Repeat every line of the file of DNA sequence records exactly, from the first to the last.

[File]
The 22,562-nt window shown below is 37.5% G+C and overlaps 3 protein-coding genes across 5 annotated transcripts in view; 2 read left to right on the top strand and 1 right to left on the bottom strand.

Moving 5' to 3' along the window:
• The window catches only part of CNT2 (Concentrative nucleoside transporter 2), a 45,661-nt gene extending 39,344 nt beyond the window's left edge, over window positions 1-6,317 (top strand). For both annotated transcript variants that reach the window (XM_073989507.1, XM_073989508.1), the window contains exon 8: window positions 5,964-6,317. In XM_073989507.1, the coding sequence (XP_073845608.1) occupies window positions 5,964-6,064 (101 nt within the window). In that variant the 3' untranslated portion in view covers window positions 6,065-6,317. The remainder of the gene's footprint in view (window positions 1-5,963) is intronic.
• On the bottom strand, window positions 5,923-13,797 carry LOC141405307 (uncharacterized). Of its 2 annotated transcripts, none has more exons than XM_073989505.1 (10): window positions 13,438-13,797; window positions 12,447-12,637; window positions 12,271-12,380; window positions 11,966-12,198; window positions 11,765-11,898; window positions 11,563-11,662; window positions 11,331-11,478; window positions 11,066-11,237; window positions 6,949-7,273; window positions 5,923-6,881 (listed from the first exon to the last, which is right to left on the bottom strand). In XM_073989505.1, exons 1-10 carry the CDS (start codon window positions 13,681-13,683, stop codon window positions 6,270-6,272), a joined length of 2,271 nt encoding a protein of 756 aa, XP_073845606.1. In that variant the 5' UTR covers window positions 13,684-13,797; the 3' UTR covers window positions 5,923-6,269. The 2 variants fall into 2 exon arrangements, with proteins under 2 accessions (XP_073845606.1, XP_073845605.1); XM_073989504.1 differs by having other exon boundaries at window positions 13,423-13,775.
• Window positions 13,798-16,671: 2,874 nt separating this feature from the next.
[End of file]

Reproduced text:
The 22,562-nt window shown below is 37.5% G+C and overlaps 3 protein-coding genes across 5 annotated transcripts in view; 2 read left to right on the top strand and 1 right to left on the bottom strand.

Moving 5' to 3' along the window:
• The window catches only part of CNT2 (Concentrative nucleoside transporter 2), a 45,661-nt gene extending 39,344 nt beyond the window's left edge, over window positions 1-6,317 (top strand). For both annotated transcript variants that reach the window (XM_073989507.1, XM_073989508.1), the window contains exon 8: window positions 5,964-6,317. In XM_073989507.1, the coding sequence (XP_073845608.1) occupies window positions 5,964-6,064 (101 nt within the window). In that variant the 3' untranslated portion in view covers window positions 6,065-6,317. The remainder of the gene's footprint in view (window positions 1-5,963) is intronic.
• On the bottom strand, window positions 5,923-13,797 carry LOC141405307 (uncharacterized). Of its 2 annotated transcripts, none has more exons than XM_073989505.1 (10): window positions 13,438-13,797; window positions 12,447-12,637; window positions 12,271-12,380; window positions 11,966-12,198; window positions 11,765-11,898; window positions 11,563-11,662; window positions 11,331-11,478; window positions 11,066-11,237; window positions 6,949-7,273; window positions 5,923-6,881 (listed from the first exon to the last, which is right to left on the bottom strand). In XM_073989505.1, exons 1-10 carry the CDS (start codon window positions 13,681-13,683, stop codon window positions 6,270-6,272), a joined length of 2,271 nt encoding a protein of 756 aa, XP_073845606.1. In that variant the 5' UTR covers window positions 13,684-13,797; the 3' UTR covers window positions 5,923-6,269. The 2 variants fall into 2 exon arrangements, with proteins under 2 accessions (XP_073845606.1, XP_073845605.1); XM_073989504.1 differs by having other exon boundaries at window positions 13,423-13,775.
• Window positions 13,798-16,671: 2,874 nt separating this feature from the next.